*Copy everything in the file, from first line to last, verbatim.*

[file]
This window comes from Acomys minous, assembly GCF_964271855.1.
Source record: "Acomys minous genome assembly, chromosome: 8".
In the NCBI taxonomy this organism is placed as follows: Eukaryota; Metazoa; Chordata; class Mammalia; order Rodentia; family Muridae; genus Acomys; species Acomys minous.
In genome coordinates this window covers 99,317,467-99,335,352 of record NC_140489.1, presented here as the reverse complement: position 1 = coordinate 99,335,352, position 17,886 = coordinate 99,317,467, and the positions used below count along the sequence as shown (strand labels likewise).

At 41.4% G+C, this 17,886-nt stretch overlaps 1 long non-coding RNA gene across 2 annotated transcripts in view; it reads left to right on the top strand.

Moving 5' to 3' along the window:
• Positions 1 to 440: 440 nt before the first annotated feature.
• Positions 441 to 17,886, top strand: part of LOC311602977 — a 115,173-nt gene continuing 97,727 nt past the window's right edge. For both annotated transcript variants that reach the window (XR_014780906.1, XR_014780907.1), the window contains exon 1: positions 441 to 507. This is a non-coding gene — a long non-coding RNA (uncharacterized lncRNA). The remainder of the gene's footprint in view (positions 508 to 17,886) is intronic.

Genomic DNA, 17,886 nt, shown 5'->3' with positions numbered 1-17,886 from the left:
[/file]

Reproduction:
This window comes from Acomys minous, assembly GCF_964271855.1.
Source record: "Acomys minous genome assembly, chromosome: 8".
In the NCBI taxonomy this organism is placed as follows: Eukaryota; Metazoa; Chordata; class Mammalia; order Rodentia; family Muridae; genus Acomys; species Acomys minous.
In genome coordinates this window covers 99,317,467-99,335,352 of record NC_140489.1, presented here as the reverse complement: position 1 = coordinate 99,335,352, position 17,886 = coordinate 99,317,467, and the positions used below count along the sequence as shown (strand labels likewise).

At 41.4% G+C, this 17,886-nt stretch overlaps 1 long non-coding RNA gene across 2 annotated transcripts in view; it reads left to right on the top strand.

Moving 5' to 3' along the window:
• Positions 1 to 440: 440 nt before the first annotated feature.
• Positions 441 to 17,886, top strand: part of LOC311602977 — a 115,173-nt gene continuing 97,727 nt past the window's right edge. For both annotated transcript variants that reach the window (XR_014780906.1, XR_014780907.1), the window contains exon 1: positions 441 to 507. This is a non-coding gene — a long non-coding RNA (uncharacterized lncRNA). The remainder of the gene's footprint in view (positions 508 to 17,886) is intronic.

Genomic DNA, 17,886 nt, shown 5'->3' with positions numbered 1-17,886 from the left: